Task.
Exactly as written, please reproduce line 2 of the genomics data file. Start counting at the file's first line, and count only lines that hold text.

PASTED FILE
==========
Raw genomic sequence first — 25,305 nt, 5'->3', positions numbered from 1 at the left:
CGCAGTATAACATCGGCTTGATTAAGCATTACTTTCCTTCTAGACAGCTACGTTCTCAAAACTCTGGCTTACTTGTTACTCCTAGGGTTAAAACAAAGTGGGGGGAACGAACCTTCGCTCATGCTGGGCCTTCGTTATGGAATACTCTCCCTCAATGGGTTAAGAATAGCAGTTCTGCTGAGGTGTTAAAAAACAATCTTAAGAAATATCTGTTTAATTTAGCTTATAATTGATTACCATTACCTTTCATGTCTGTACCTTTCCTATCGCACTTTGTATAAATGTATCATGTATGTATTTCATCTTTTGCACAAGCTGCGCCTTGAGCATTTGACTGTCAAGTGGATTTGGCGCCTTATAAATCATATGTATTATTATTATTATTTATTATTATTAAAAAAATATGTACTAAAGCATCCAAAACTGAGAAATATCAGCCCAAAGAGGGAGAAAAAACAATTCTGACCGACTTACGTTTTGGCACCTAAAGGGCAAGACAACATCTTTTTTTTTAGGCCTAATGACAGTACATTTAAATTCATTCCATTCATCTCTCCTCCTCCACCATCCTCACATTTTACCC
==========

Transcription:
CGCAGTATAACATCGGCTTGATTAAGCATTACTTTCCTTCTAGACAGCTACGTTCTCAAAACTCTGGCTTACTTGTTACTCCTAGGGTTAAAACAAAGTGGGGGGAACGAACCTTCGCTCATGCTGGGCCTTCGTTATGGAATACTCTCCCTCAATGGGTTAAGAATAGCAGTTCTGCTGAGGTGTTAAAAAACAATCTTAAGAAATATCTGTTTAATTTAGCTTATAATTGATTACCATTACCTTTCATGTCTGTACCTTTCCTATCGCACTTTGTATAAATGTATCATGTATGTATTTCATCTTTTGCACAAGCTGCGCCTTGAGCATTTGACTGTCAAGTGGATTTGGCGCCTTATAAATCATATGTATTATTATTATTATTTATTATTATTAAAAAAATATGTACTAAAGCATCCAAAACTGAGAAATATCAGCCCAAAGAGGGAGAAAAAACAATTCTGACCGACTTACGTTTTGGCACCTAAAGGGCAAGACAACATCTTTTTTTTTAGGCCTAATGACAGTACATTTAAATTCATTCCATTCATCTCTCCTCCTCCACCATCCTCACATTTTACCC